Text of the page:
PHOTOS: The Strange Goings-On in Prohibition-Era Los Angeles | KCET
PHOTOS: The Strange Goings-On in Prohibition-Era Los Angeles
On January 17, 1920 fourteen years of Prohibition began. What began as a movement to curb alcohol primarily in churches soon gained popularity outside of the church halls. By October 1919, Congress passed the Volstead Act, which defined how the prohibition of alcohol would actually be implemented. At first, Prohibition seemed to do as it was meant to: create a better, safer society. Fewer alcohol-related arrests occurred and hospitals reported less liver and liquor related diseases. But it wasn’t long before the criminal underground exploited the Prohibition. People were also resorting to distilling their own alcohol; their primitive techniques and lower-quality products put many drinkers in hospitals and did more harm than good. There are no firm numbers to back up the level of alcohol consumption during that period, but some say that most cities were wetter than ever. By February 1933, Congress passed the 21st Amendment, which repealed the 18th amendment and ended Prohibition. Here are some photos from that short-lived era.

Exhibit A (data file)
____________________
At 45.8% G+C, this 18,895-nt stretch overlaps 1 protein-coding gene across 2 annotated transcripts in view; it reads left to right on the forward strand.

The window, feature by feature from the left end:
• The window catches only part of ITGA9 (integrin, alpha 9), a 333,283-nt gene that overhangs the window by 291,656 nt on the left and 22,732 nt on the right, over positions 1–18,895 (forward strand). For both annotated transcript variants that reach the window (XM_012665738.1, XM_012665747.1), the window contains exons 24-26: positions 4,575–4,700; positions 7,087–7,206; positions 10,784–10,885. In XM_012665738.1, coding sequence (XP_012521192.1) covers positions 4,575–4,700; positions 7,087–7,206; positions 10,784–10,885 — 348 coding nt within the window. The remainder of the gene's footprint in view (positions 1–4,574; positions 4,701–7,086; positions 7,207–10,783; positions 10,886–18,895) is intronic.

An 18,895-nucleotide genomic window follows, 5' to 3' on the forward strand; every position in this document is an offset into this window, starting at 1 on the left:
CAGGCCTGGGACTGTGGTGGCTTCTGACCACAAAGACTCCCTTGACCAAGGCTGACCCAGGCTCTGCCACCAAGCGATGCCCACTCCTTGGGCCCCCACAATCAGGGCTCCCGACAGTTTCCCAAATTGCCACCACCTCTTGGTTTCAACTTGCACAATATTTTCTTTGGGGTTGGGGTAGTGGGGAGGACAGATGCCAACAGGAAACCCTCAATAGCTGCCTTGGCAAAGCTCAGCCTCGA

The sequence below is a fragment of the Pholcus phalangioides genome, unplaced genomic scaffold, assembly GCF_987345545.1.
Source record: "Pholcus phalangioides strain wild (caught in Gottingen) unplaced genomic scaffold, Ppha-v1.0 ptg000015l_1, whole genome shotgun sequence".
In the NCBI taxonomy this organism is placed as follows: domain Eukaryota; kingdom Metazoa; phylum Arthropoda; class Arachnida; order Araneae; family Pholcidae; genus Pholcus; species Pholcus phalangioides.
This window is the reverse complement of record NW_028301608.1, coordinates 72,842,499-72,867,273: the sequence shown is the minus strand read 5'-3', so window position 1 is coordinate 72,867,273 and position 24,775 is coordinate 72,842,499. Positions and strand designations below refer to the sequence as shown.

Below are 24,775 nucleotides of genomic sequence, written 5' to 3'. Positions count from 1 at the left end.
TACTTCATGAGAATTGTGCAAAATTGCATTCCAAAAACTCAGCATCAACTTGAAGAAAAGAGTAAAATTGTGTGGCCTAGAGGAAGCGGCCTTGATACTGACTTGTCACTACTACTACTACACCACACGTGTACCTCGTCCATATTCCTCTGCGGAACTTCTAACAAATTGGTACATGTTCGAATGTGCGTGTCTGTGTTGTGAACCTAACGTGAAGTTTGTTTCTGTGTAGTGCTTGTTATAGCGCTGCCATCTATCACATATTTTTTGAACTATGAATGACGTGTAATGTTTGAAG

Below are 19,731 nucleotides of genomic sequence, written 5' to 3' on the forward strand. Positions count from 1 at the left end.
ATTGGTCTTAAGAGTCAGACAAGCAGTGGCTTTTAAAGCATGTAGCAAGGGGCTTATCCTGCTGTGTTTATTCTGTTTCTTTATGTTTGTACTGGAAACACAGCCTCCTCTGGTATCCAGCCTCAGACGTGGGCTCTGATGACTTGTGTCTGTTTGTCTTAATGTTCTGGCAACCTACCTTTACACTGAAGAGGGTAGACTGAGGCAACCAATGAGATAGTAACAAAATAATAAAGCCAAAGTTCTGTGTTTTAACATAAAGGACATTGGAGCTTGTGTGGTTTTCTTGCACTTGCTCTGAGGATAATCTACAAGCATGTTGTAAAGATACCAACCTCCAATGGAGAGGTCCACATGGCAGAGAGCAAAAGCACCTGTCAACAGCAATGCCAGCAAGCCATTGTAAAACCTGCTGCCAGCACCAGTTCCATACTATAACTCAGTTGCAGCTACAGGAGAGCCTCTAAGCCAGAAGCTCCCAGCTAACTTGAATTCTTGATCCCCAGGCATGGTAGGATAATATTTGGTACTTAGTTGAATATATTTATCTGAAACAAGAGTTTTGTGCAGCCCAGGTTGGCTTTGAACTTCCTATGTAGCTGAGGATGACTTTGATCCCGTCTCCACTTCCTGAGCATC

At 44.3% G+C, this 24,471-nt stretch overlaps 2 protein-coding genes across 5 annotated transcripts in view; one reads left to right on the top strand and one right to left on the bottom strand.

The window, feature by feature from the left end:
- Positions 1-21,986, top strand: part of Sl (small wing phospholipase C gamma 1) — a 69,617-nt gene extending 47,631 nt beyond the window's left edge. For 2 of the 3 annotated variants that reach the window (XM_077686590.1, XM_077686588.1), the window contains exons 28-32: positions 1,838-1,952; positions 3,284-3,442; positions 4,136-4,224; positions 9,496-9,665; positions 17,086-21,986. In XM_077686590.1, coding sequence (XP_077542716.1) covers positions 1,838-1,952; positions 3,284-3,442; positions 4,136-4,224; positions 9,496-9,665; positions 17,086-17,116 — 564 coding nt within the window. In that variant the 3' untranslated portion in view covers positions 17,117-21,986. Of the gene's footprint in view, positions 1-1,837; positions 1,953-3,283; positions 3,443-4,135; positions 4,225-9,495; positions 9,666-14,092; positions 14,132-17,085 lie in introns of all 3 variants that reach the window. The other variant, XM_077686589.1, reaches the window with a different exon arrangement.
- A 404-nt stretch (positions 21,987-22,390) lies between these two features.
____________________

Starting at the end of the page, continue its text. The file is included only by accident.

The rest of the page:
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Chaffee, Keith. “A Week to Remember: Prohibition.” A Week to Remember: Prohibition. Los Angeles Public Library, January 14, 2019. https://www.lapl.org/collections-resources/blogs/lapl/week-remember-prohibition.
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